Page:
by Dolly Alderton (Fig Tree £14.99)
Work is going well for food writer Nina Dean but her love life is non-existent. She signs up to a dating app with no expectations but meets marvellous Max on date one and it’s not long before they’re a couple. When he disappears she can’t fathom what’s happened. Brilliant.
ONE YEAR OF UGLY by Caroline Mackenzie (Borough Press £12.99)
ONE YEAR OF UGLY
by Caroline Mackenzie (Borough Press £12.99)
This dark comedy stars the Palacio family who fled the socialist regime in Venezuela for a happier existence in Trinidad.
When a beloved aunt dies it transpires she was in debt to a crime master called Ugly. Chaos ensues when he forces the family to work for him. Fabulous.
by Mark Watson (HarperCollins £14.99)
Sacked by his best friend, dumped by his girlfriend, estranged from his sister and grieving his dad, protagonist James is heading to Edinburgh on the sleeper train. So unhappy he doesn’t want to live any more, he sends a text to all his contacts saying goodbye. A compelling emotional rollercoaster.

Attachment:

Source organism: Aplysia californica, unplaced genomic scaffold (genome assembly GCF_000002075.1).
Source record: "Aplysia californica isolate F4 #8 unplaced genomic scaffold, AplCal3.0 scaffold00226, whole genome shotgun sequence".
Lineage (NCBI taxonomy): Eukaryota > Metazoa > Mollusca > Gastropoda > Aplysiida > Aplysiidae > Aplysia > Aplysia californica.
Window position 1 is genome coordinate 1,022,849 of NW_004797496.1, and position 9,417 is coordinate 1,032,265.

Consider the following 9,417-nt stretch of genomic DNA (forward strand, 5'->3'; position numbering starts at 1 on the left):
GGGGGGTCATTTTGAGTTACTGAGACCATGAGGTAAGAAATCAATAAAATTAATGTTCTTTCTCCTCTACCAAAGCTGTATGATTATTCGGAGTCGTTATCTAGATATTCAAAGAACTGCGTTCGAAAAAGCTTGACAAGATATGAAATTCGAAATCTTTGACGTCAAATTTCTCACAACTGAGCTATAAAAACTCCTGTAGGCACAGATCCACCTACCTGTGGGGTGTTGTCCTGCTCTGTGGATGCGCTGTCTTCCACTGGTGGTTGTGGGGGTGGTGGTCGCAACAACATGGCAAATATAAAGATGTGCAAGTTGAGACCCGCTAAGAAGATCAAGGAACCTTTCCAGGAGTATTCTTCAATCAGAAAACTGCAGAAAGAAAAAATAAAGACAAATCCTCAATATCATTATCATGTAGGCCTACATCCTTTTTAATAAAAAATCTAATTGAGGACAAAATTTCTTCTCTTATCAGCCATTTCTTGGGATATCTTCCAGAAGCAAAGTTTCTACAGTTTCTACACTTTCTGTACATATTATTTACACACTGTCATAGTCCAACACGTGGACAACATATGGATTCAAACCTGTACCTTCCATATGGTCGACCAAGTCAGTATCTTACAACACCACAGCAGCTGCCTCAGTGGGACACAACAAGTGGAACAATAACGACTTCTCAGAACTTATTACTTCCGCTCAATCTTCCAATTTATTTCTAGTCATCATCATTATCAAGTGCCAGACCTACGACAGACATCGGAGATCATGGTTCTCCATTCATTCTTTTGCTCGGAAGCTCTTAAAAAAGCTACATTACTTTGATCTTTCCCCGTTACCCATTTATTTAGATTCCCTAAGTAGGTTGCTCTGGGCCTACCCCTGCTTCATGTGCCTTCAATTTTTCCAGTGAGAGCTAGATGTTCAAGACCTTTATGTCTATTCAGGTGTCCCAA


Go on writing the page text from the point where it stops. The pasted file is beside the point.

by Jane Fallon (Penguin £8.99)
After Laura’s marriage breaks down she rents an annexe from an extraordinarily wealthy couple who live in an exclusive gated community. All that glitters is not gold and Laura is soon ostracised by the queen bee of this glitzy gang. They eventually form an unlikely alliance. Fascinating.
BIG GIRL, SMALL TOWN by Michelle Gallen (John Murray £14.99)
KEEPING MUM by James Gould-Bourn (Trapeze £14.99)
THE MARGOT AFFAIR by Sanaë Lemoine (Sceptre £16.99)
BIG GIRL, SMALL TOWN
by Michelle Gallen (John Murray £14.99)
Majella O’Neill is autistic, has bags of attitude and works in the Aghybogey chippie in Ireland. Being in her company is nothing less than a treat as she details her world in her distinctive voice — hilarious, mundane and touching in turns.
THE DISCOMFORT OF EVENING
by Marieke Lucas Rijneveld (Faber £12.99)
Winner of the 2020 Booker International Prize, this is a powerful and disturbing novel about a Dutch farming family overtaken by grief after the death of the oldest son. Told by ten-year-old Jas, we watch the family unravel as each struggles to cope.
by James Gould-Bourn (Trapeze £14.99)